The falling-out between fathers and sons has always been fertile material for filmmakers. Movies such as “East of Eden” (1955), “Red River” (1948, with John Wayne as a father figure), “The Empire Strikes Back” (1980) and my personal favorite, “Gunman’s Walk” (1958), have effectively and dramatically represented this perennial conflict. A new film released last month is a worthy addition to the genre.
“It’s a Beautiful Day in the Neighborhood” tells the true story of journalist Lloyd Vogel (Matthew Rhys), who is given an assignment to write 400 words on Fred Rogers (Tom Hanks), the presenter of the TV series “Mr Rogers’ Neighborhood”. Accustomed to doing hatchet jobs on his subjects, Vogel is surprised to learn that Rogers is more than willing to be interviewed for the article. An unlikely friendship then develops between the two men, with Vogel spending more and more time with Rogers, who helps the journalist repair the broken relationship he has with his philandering father Jerry (Chris Cooper).
It is a beautifully scripted and acted movie. The pace is slow and deliberate, and the movie is effective in showing how destructive patterns of behavior learned in the past can adversely impact our present relationships. It often takes a third person – in this case, Mr Rogers – to see clearly where things have gone wrong and to suggest a way out of the defensive and hostile position the son takes.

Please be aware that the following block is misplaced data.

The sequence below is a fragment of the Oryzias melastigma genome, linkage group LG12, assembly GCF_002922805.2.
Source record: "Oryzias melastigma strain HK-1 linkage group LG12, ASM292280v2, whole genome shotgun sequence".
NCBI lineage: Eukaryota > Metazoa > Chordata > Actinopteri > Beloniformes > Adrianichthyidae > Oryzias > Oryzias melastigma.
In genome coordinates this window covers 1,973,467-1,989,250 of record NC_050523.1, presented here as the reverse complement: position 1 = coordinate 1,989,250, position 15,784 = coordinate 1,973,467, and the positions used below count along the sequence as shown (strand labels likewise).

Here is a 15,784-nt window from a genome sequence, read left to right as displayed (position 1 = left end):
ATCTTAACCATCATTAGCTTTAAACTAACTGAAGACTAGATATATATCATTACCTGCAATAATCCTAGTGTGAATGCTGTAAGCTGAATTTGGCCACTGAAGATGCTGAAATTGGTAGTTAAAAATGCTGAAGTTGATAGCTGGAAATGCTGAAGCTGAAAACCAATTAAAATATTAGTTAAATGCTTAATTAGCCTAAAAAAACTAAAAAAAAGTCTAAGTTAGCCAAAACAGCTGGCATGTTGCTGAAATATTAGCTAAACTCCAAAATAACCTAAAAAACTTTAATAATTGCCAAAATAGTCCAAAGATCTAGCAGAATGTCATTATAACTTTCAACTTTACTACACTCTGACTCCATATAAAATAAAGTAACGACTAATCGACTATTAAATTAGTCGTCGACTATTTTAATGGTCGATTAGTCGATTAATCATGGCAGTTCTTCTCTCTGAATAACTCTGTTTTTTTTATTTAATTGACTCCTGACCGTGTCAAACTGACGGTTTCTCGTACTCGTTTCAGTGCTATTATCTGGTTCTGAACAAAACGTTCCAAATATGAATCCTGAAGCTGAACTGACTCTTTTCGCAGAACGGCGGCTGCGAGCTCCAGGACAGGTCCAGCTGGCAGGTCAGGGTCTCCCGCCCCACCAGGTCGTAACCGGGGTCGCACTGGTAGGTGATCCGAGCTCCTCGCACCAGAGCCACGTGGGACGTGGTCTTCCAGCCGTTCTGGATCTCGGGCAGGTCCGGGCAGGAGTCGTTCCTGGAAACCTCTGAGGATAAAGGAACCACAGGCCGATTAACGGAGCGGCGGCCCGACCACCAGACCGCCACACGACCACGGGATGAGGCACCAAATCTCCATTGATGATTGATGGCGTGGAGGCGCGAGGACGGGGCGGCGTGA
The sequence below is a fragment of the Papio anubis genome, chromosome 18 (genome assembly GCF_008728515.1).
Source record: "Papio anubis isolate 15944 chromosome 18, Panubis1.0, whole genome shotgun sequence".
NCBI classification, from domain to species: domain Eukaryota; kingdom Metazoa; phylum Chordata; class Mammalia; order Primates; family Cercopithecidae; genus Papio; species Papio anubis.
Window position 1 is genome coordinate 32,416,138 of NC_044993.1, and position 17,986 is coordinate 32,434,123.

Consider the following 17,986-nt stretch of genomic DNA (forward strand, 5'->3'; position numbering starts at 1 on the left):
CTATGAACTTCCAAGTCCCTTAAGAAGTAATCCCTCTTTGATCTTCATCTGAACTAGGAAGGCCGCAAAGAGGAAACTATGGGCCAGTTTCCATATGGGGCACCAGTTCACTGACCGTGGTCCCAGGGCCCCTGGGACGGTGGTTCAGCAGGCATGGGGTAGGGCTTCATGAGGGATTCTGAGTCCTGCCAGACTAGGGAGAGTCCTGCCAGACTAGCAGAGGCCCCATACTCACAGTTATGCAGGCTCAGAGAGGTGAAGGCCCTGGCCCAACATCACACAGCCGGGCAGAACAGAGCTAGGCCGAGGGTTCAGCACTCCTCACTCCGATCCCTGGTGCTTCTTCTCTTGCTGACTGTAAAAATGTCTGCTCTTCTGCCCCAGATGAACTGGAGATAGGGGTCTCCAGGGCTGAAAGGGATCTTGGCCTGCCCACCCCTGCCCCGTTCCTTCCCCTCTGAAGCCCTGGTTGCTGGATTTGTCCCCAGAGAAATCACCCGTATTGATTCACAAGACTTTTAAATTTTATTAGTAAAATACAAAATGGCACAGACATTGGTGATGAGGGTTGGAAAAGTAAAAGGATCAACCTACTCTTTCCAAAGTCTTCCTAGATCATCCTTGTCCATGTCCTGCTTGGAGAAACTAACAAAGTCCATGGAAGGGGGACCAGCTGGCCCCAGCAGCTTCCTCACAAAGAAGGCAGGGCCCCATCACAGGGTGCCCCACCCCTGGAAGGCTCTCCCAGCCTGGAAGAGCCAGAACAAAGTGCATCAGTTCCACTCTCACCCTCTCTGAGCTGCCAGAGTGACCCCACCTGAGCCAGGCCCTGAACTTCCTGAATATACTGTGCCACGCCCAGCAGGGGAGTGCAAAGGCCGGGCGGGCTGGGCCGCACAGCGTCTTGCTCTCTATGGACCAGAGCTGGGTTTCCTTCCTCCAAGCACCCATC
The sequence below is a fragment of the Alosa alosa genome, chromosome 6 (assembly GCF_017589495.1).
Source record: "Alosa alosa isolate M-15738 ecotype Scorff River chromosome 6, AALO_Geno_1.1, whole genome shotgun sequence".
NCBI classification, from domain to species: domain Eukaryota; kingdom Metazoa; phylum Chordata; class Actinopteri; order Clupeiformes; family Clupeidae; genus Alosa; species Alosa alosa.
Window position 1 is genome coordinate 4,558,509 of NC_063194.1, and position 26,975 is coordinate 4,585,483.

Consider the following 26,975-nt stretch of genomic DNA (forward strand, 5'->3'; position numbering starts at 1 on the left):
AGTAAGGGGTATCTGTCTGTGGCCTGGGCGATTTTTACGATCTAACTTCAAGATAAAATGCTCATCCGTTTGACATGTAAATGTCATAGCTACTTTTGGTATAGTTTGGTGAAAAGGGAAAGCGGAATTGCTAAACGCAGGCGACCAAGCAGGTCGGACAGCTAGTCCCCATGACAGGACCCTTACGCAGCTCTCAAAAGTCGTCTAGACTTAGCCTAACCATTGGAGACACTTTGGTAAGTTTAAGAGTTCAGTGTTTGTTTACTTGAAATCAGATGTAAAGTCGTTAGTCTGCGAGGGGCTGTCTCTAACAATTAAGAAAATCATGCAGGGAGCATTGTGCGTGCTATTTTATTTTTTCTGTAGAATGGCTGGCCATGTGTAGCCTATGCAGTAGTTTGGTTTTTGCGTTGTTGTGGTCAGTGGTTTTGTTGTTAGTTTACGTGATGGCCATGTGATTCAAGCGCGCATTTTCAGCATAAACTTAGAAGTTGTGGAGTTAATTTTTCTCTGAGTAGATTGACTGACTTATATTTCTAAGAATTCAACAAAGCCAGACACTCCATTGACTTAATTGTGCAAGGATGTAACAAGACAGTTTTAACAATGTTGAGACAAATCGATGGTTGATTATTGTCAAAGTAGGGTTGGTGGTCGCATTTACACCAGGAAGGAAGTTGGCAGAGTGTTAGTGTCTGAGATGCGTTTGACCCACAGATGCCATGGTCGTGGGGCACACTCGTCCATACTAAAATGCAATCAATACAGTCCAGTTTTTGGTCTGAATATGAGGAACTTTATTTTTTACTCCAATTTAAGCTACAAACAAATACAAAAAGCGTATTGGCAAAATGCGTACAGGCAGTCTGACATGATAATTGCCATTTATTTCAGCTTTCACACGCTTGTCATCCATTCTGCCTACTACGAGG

Although one website has criticised the movie for resisting Christian belief in favor of secular humanism, that was not my impression. In fact, I can think of few films where Christian themes of forgiveness and healing are more prominently on display. Rogers was a Presbyterian minister, after all, yet his TV show didn’t talk about Christianity. His faith, however, did inform his life and his approach to people like Vogel. A student of Christian film will easily recognize Mr Rogers as a Christ figure.
If the film has a weakness, it is the figure of Mr Rogers himself. We don’t get below the surface of his life, although we discover his own family relationships are problematic. The film also assumes that we know who he is (I didn’t, but Ruth filled in the background). There is a real joy in seeing the friendship unfold between Rogers and Vogel. It is a perfect movie for the Advent/Christmas season – one I intend to see a second time.
Joy and peace